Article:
2 sets of small quantities (e.g. a maximum 2 cm square piece) of a good selection of the following:

– preferably have 1 set for sorting and 1 for testing

  • different papers
  • dry twigs, or dead matches
  • sawdust
  • straw
  • cotton material or wool
  • wire wool
  • steel nail
  • aluminium foil
  • mud
  • bread
  • brick

Additional requirements:

  • Tea Lights
  • Individual foil baking cases
  • Wooden tongs, pre-soaked in cold water, or metal tongs
  • Metal baking trays
  • Sand
  • Wooden splints or long matches
  • Jug of water & a fire extinguisher/fire blanket

The images below will show you how easy it is to work safely when burning different materials.

Safety notes for teachers – these appear long but in fact they just reminders of how to work safely



  • An adult should light wick and retain matches at all times. These should be stored safely in a place inaccessible to children.
  • Only burn small samples, as outlined in the practical protocol.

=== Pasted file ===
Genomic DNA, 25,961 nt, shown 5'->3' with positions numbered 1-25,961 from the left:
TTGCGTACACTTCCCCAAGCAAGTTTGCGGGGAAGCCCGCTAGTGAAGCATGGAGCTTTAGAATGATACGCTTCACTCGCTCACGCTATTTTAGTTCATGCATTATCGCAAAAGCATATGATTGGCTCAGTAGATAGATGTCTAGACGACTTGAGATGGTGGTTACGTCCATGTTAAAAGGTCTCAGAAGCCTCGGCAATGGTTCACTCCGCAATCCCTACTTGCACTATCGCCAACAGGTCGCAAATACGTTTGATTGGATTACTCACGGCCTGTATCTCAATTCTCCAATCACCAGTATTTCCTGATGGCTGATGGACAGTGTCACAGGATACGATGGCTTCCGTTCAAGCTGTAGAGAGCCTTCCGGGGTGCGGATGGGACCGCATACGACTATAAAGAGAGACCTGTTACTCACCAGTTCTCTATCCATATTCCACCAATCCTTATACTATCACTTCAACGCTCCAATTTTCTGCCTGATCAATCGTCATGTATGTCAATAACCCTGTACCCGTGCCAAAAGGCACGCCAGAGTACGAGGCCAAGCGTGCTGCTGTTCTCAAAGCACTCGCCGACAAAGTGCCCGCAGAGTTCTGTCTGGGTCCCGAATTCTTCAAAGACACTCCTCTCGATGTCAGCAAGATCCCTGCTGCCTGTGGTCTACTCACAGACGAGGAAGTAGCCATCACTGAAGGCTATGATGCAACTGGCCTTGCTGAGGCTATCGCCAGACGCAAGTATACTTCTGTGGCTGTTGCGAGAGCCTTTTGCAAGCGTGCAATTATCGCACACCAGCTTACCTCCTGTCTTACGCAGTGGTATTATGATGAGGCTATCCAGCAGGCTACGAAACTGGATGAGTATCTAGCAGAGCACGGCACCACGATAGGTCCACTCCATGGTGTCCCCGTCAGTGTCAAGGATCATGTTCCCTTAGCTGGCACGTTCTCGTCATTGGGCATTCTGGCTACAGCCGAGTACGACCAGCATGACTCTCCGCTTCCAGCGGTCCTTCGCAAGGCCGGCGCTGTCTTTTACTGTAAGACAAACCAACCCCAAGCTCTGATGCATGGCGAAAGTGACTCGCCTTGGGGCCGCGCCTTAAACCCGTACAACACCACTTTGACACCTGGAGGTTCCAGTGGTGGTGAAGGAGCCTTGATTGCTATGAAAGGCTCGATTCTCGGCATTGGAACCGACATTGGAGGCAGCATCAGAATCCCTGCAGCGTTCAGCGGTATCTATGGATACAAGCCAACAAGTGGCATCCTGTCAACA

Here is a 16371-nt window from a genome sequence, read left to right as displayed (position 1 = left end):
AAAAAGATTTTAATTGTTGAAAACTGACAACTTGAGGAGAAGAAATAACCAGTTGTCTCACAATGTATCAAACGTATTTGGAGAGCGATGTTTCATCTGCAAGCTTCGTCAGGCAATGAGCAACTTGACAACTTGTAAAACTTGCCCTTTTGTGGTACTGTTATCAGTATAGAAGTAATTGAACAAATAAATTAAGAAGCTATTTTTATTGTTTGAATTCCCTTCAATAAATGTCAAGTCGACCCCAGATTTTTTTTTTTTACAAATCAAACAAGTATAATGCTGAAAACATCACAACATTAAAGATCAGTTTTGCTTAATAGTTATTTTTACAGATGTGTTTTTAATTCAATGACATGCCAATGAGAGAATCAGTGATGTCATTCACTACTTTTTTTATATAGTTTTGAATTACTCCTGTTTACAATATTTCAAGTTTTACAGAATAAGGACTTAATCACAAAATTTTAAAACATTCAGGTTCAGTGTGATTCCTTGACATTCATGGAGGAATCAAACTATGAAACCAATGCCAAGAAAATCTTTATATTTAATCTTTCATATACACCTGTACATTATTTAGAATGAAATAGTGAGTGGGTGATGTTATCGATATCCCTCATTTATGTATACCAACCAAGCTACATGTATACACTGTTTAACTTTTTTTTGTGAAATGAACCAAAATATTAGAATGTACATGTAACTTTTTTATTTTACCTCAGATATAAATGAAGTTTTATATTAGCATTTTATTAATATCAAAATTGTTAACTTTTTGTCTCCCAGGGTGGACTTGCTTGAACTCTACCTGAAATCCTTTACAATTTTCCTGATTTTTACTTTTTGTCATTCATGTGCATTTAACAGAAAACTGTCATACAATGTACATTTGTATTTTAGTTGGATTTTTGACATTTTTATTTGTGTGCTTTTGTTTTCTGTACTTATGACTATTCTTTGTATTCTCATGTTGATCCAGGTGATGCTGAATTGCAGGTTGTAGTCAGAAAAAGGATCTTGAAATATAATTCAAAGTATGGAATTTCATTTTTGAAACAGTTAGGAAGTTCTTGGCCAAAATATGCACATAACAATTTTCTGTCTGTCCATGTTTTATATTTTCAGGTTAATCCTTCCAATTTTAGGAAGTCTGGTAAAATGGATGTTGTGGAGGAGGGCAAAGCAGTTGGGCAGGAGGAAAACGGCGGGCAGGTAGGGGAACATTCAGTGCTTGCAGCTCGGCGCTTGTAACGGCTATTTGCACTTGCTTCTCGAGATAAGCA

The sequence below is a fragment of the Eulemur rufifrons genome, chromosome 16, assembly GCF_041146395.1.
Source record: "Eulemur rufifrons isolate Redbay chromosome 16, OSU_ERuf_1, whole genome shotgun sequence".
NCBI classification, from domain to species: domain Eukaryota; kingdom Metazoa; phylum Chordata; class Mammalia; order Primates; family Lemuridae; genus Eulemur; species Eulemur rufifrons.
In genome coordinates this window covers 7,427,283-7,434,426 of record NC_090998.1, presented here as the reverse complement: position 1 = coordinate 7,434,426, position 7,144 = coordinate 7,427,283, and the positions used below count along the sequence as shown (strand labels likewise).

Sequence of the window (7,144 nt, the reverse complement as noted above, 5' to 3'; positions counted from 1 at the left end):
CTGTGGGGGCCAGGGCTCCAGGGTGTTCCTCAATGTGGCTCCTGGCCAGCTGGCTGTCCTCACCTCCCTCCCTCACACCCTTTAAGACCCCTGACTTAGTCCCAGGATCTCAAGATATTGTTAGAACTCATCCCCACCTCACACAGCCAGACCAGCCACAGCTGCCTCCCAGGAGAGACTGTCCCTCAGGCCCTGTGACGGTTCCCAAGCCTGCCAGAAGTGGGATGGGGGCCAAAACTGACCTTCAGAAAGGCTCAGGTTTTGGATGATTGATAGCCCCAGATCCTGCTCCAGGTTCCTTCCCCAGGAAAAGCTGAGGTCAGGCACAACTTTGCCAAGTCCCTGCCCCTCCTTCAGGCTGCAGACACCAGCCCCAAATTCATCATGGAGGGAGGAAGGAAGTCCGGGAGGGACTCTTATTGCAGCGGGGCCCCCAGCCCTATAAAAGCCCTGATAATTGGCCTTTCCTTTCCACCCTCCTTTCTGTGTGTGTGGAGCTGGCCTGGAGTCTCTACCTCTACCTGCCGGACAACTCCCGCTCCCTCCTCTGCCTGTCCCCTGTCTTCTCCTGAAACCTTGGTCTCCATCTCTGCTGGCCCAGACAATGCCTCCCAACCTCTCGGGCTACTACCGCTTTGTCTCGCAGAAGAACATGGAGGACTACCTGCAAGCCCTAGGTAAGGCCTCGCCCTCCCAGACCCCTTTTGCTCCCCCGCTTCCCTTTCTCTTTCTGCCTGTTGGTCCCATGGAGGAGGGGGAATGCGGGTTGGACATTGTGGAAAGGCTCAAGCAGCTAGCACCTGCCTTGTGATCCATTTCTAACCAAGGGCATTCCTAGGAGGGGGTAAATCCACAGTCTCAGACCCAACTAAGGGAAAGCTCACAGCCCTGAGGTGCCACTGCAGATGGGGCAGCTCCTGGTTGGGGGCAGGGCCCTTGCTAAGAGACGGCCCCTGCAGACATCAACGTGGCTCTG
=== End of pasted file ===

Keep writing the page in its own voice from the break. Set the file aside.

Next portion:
• Do not burn synthetic materials – harmful fumes might be produced.
  • Use tea lights rather than candles (tea lights are less likely to fall over) – place the tea lights in a metal tray filled with sand.
  • Use tongs to hold the material.
  • Work over the metal tray of sand. Make sure the sand tray is large enough to allow pupils to place the burning/heated samples on the sand – well away from the tea light.
  • Ensure trays and all resources are accessible so that pupils do not lean across the flame.
  • Place trays away from wall displays/drafts/combustible materials.
  • Have a source of water to hand to extinguish burning items if required.